Kriston Capps is a staff writer for CityLab covering housing, architecture, and politics. He previously worked as a senior editor for Architect magazine.
Mayor Stephanie Rawlings-Blake is currently occupied with issues of policing and crime. But the city’s massive housing problem is also an issue indivisible from justice.
There are more than 16,000 vacant houses in Baltimore. Vacants are both densely pocketed inside the city and widespread across its boundaries.
That’s the at-a-glance takeaway from a new interactive map of the Baltimore metropolitan area by Amine Ouazad, an economist at INSEAD. Vacant houses are not a Baltimore County problem, though. They’re almost exclusively Baltimore City’s problem.
Ouazad built a map of census tracts for the entire Baltimore metropolitan area using American Community Survey data. This interactive map shows the number of housing units in each neighborhood alongside the vacancy rate. In some Baltimore neighborhoods—in too many of them—the vacancy rate amounts to one-third of the total housing or more.
Vacancy rates are high in the neighborhoods of North Penn, Greater Mondawmin, and Sandtown-Winchester. Near the CVS that was torched in the pop-off following the death of Freddie Gray, vacancy rates rise as high as 40 percent. But the problem extends beyond the high-profile Baltimore neighborhoods targeted by crime and police.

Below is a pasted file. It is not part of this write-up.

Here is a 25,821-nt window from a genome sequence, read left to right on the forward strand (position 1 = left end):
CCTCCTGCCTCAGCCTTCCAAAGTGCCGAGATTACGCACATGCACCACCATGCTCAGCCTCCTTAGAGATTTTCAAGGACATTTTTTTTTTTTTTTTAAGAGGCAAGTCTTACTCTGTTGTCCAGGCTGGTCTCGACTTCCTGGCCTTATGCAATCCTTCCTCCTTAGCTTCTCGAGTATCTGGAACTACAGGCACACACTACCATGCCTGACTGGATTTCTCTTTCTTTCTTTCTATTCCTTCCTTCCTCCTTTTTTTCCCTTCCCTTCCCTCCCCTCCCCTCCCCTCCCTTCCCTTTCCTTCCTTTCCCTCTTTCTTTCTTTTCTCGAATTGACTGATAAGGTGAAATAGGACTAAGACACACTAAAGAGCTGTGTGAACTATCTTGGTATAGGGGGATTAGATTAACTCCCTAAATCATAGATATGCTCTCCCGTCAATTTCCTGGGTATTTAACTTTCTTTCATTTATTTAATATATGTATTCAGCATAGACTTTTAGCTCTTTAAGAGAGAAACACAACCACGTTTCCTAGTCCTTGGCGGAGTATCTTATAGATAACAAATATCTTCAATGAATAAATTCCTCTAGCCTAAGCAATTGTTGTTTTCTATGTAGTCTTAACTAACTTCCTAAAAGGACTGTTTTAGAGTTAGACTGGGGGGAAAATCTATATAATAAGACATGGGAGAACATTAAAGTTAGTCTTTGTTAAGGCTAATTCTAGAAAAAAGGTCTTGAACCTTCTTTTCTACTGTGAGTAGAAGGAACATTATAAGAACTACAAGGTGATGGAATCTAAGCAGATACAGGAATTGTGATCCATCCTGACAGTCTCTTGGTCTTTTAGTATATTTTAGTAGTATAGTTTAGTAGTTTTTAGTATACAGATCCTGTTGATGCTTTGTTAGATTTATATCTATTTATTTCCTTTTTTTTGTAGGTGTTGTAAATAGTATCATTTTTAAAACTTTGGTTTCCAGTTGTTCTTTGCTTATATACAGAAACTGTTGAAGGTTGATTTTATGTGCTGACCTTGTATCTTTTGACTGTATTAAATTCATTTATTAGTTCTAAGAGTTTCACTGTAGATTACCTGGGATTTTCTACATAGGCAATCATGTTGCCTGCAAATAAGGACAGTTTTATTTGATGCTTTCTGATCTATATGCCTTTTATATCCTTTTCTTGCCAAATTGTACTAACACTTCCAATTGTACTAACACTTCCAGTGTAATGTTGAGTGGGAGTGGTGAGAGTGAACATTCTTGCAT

In a blog post about blight in Baltimore, Ouazad notes that some neighborhoods with high vacancy rates are situated right beside neighborhoods with low vacancy rates, especially along the border. “Rosedale is a more than 70 percent white and middle-class suburb,” Ouazad notes, “which sits right next to inner-city neighborhoods where a fifth to a quarter of all houses are vacant.”
For the foreseeable future, Baltimore Mayor Stephanie Rawlings-Blake will be occupied with policy questions over crime. This week, the fourth and highest-ranking member of the mayor’s Office on Criminal Justice tendered her resignation. Meanwhile, the Baltimore police union has called for the U.S. Department of Justice to expand its civil-rights investigation of the Baltimore Police Department to include the mayor’s office.
Eventually, the city must return its focus to housing, an issue that is, of course, indivisible from justice. The Vacants-to-Value program launched by Mayor Rawlings-Blake back in 2010 is only a start to the reforms the city must implement in wiping out delinquent-tax debt, speeding up certification permitting, and selling these properties—or even giving them away.